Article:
[12]. Edlund MJ, Austen MA, Sullivan MD, Martin BC, Williams JS, Fortney JC, Hudson TJ. Patterns of opioid use for chronic noncancer pain in the Veterans Health Administration from 2009 to 2011. PAIN 2014;155:2337–43.
[13]. Gallagher RM. Advancing the pain agenda in the veteran population. Anesthesiol Clin 2016;34:357–78.
[14]. Gellad WF, Good CB, Shulkin DJ. Addressing the opioid epidemic in the United States: lessons from the Department of Veterans Affairs. JAMA Intern Med 2017;177:611–12.
[15]. Hadlandsmyth K, Mosher H, Vander Weg MW, Lund BC. Decline in prescription opioids attributable to decreases in long-term use: a retrospective study in the Veterans Health Administration 2010-2016. J Gen Intern Med 2018;33:818–24.
[16]. Haga SB, Burke W, Ginsburg GS, Mills R, Agans R. Primary care physicians' knowledge of and experience with pharmacogenetic testing. Clin Genet 2012;82:388–94.
[17]. Harris PA, Taylor R, Thielke R, Payne J, Gonzalez N, Conde JG. Research electronic data capture (REDCap)--a metadata-driven methodology and workflow process for providing translational research informatics support. J Biomed Inform 2009;42:377–81.
[18]. Harris PA, Taylor R, Minor BL, Elliott V, Fernandez M, O'Neal L, McLeod L, Delacqua G, Delacqua F, Kirby J, Duda SN. The REDCap consortium: building an international community of software platform partners. J Biomed Inform 2019;95:103208.
[19]. Hicks JK, Dunnenberger HM, Gumpper KF, Haidar CE, Hoffman JM. Integrating pharmacogenomics into electronic health records with clinical decision support. Am J Health Syst Pharm 2016;73:1967–76.
[20]. Ingelman-Sundberg M. Genetic polymorphisms of cytochrome P450 2D6 (CYP2D6): clinical consequences, evolutionary aspects and functional diversity. Pharmacogenomics J 2005;5:6–13.
[21]. Johansen Taber KA, Dickinson BD. Pharmacogenomic knowledge gaps and educational resource needs among physicians in selected specialties. Pharmacogenomics Pers Med 2014;7:145–62.
[22]. Lynch KE, Deppen SA, DuVall SL, Viernes B, Cao A, Park D, Hanchrow E, Hewa K, Greaves P, Matheny ME. Incrementally transforming electronic medical records into the observational medical outcomes partnership common data model: a multidimensional quality assurance approach. Appl Clin Inform 2019;10:794–803.
[23]. Robinson JR, Wei WQ, Roden DM, Denny JC. Defining phenotypes from clinical data to drive genomic research. Annu Rev Biomed Data Sci 2018;1:69–92.
[24]. Shah RR, Smith RL. Addressing phenoconversion: the Achilles' heel of personalized medicine. Br J Clin Pharmacol 2015;79:222–40.
[25]. Smith DM, Weitzel KW, Elsey AR, Langaee T, Gong Y, Wake DT, Duong BQ, Hagen M, Harle CA, Mercado E, Nagoshi Y, Newsom K, Wright A, Rosenberg EI, Starostik P, Clare-Salzler MJ, Schmidt SO, Fillingim RB, Johnson JA, Cavallari LH. CYP2D6-guided opioid therapy improves pain control in CYP2D6 intermediate and poor metabolizers: a pragmatic clinical trial. Genet Med 2019;21:1842–50.
[26]. Smith DM, Namvar T, Brown RP, Springfield TB, Peshkin BN, Walsh RJ, Welsh JC, Levin B, Brandt N, Swain SM. Assessment of primary care practitioners' attitudes and interest in pharmacogenomic testing. Pharmacogenomics 2020;21:1085–94.
[27]. Sperber NR, Carpenter JS, Cavallari LH, J Damschroder L, Cooper-DeHoff RM, Denny JC, Ginsburg GS, Guan Y, Horowitz CR, Levy KD, Levy MA, Madden EB, Matheny ME, Pollin TI, Pratt VM, Rosenman M, Voils CI, KWW, Wilke RA, Ryanne Wu R, Orlando LA. Challenges and strategies for implementing genomic services in diverse settings: experiences from the Implementing GeNomics In pracTicE (IGNITE) network. BMC Med Genomics 2017;10:35.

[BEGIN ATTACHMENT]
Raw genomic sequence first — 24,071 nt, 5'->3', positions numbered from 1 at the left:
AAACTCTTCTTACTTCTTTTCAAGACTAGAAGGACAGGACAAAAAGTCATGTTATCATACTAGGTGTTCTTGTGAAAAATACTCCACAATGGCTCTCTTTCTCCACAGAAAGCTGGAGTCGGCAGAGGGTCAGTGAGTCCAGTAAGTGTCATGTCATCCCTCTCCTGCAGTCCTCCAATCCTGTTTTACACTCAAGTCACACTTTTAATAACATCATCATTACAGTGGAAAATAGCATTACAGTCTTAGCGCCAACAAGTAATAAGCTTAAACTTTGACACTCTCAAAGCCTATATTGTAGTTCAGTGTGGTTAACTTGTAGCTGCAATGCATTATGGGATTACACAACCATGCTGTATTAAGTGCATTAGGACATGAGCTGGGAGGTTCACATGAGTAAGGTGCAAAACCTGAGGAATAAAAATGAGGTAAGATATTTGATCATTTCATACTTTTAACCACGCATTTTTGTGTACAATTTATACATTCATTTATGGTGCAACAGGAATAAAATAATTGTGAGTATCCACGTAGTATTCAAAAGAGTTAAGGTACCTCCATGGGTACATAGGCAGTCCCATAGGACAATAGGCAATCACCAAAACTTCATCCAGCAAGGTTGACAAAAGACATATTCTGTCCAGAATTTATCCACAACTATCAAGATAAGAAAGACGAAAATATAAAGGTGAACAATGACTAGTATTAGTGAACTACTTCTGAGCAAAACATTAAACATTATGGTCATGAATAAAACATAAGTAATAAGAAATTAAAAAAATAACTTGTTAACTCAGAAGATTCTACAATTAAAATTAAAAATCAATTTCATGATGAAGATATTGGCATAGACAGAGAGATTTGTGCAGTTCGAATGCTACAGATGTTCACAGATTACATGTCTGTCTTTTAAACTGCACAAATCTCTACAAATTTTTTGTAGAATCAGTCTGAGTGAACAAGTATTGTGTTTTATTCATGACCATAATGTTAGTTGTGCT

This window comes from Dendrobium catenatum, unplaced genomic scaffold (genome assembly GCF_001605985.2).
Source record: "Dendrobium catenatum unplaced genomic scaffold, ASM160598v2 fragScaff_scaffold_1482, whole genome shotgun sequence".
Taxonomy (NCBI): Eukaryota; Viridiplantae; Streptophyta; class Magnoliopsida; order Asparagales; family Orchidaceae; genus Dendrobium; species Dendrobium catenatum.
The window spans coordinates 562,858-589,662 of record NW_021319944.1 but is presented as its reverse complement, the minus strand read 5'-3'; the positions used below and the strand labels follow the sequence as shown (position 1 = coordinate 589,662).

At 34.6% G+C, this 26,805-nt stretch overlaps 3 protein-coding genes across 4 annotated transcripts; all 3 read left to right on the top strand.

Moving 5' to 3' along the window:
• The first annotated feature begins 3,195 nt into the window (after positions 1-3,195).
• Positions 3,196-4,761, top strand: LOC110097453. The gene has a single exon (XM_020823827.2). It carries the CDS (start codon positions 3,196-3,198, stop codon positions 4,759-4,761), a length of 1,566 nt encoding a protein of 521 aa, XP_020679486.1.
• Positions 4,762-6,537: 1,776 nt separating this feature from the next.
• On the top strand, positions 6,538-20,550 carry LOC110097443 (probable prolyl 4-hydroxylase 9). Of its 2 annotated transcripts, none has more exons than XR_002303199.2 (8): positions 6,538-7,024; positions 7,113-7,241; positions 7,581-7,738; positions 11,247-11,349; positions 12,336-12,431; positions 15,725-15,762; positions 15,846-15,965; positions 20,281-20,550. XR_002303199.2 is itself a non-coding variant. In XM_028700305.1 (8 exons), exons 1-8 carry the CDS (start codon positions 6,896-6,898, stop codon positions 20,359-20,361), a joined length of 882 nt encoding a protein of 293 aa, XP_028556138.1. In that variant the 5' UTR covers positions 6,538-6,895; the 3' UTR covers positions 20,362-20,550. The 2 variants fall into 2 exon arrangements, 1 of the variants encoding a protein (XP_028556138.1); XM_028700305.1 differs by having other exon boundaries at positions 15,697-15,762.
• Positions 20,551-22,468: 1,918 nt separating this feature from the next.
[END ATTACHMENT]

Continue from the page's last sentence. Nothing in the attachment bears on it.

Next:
[28]. Stanek EJ, Sanders CL, Taber KA, Khalid M, Patel A, Verbrugge RR, Agatep BC, Aubert RE, Epstein RS, Frueh FW. Adoption of pharmacogenomic testing by US physicians: results of a nationwide survey. Clin Pharmacol Ther 2012;91:450–8.
[29]. Storelli F, Matthey A, Lenglet S, Thomas A, Desmeules J, Daali Y. Impact of CYP2D6 functional allelic variations on phenoconversion and drug-drug interactions. Clin Pharmacol Ther 2018;104:148–57.
[30]. Thomas CD, Parvataneni HK, Gray CF, Deen JT, Prieto HA, Pulido LF, Elsey AR, Elwood EN, Starostik P, Gong Y, Fillingim RB, Johnson JA, Cavallari LH. A hybrid implementation-effectiveness randomized trial of CYP2D6-guided postoperative pain management. Genet Med 2021;23:621–8.
[31]. Turk DC, Wilson HD, Cahana A. Treatment of chronic non-cancer pain. Lancet 2011;377:2226–35.
[32]. US Food and Drug Administration. Drug development and drug interactions: table of substrates, inhibitors and inducers. Available at: https://www.fda.gov/drugs/drug-interactions-labeling/drug-development-and-drug-interactions-table-substrates-inhibitors-and-inducers. Accessed June 23, 2021.
[33]. Veterans Affair/Department of Defense Clinical Practice Guideline for Opioid Therapy for Chronic Pain. Version 3.0 2017. Available at: https://www.healthquality.va.gov/guidelines/Pain/cot/VADoDOTCPG022717.pdf. Accessed Nov 9, 2021.
[34]. Von Korff M, Saunders K, Thomas Ray G, Boudreau D, Campbell C, Merrill J, Sullivan MD, Rutter CM, Silverberg MJ, Banta-Green C, Weisner C. De facto long-term opioid therapy for noncancer pain. Clin J Pain 2008;24:521–7.
Keywords:

Pharmacogenomics; Opioid; Cytochrome P450; CYP2D6; Drug–gene interaction; Drug–drug interaction; Phenoconversion

Supplemental Digital Content

Written work prepared by employees of the Federal Government as part of their official duties is, under the U.S. Copyright Act, a “work of the United States Government” for which copyright protection under Title 17 of the United States Code is not available. As such, copyright does not extend to the contributions of employees of the Federal Government.